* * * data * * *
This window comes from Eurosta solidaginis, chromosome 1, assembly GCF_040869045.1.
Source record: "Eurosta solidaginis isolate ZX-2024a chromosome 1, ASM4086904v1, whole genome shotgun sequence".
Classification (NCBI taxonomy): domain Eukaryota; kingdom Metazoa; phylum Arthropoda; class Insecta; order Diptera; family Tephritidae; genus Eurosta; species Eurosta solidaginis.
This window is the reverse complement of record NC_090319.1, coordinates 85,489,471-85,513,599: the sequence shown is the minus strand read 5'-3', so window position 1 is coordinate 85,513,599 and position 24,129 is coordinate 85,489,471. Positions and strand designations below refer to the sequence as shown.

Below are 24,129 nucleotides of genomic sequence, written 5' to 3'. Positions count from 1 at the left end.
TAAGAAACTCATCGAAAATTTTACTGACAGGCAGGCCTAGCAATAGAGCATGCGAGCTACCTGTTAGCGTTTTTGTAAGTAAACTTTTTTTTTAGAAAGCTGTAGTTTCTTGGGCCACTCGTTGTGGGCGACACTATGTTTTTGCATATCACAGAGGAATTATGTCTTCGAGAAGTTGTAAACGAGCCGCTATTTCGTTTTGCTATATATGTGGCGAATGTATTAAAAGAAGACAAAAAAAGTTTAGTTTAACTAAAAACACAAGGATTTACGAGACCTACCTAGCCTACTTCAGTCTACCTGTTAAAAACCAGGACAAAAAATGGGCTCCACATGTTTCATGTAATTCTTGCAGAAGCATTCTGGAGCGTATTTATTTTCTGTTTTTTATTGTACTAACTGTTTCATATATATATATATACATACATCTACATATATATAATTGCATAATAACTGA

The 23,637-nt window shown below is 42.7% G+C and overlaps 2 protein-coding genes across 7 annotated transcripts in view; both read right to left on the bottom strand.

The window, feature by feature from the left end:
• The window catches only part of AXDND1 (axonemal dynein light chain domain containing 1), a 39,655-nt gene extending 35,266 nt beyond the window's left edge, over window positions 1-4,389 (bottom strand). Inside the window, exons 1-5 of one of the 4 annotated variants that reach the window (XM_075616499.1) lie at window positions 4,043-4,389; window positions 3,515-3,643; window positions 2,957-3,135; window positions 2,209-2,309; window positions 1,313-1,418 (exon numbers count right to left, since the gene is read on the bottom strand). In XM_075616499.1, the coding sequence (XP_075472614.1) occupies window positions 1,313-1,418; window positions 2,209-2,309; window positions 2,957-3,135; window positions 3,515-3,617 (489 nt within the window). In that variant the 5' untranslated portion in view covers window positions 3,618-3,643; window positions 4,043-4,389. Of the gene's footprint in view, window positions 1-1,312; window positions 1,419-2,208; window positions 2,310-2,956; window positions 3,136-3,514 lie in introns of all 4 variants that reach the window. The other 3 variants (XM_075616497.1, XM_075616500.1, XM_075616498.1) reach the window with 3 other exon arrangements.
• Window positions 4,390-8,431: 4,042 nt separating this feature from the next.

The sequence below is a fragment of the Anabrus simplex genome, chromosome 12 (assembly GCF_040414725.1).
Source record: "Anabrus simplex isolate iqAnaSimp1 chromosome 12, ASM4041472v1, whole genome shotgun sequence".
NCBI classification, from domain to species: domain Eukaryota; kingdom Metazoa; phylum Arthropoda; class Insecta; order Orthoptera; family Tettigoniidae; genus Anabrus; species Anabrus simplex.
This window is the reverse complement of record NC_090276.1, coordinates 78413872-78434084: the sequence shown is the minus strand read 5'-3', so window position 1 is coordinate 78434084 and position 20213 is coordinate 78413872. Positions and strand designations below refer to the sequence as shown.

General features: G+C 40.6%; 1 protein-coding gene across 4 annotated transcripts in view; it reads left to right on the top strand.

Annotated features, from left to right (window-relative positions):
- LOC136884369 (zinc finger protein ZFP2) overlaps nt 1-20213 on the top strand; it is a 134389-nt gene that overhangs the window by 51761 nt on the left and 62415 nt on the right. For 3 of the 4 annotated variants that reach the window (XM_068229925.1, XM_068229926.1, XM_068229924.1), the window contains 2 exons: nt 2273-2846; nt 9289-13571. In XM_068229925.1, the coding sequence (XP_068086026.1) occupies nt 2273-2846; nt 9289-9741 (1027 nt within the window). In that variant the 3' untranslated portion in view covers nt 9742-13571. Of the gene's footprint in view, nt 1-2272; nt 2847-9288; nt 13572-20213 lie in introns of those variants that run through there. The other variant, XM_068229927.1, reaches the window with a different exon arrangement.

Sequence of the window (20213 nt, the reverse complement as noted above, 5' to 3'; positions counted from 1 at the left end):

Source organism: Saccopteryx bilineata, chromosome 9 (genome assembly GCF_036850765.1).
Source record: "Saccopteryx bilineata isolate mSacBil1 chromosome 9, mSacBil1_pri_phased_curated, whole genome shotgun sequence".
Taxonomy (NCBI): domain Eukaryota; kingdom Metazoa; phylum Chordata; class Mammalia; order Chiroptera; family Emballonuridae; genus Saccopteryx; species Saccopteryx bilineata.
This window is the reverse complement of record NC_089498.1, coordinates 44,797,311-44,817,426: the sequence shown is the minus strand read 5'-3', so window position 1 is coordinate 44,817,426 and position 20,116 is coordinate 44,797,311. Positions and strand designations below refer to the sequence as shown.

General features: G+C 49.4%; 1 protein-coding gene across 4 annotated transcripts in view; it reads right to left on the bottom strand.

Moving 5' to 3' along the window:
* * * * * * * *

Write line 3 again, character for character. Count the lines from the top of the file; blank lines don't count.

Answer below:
Classification (NCBI taxonomy): domain Eukaryota; kingdom Metazoa; phylum Arthropoda; class Insecta; order Diptera; family Tephritidae; genus Eurosta; species Eurosta solidaginis.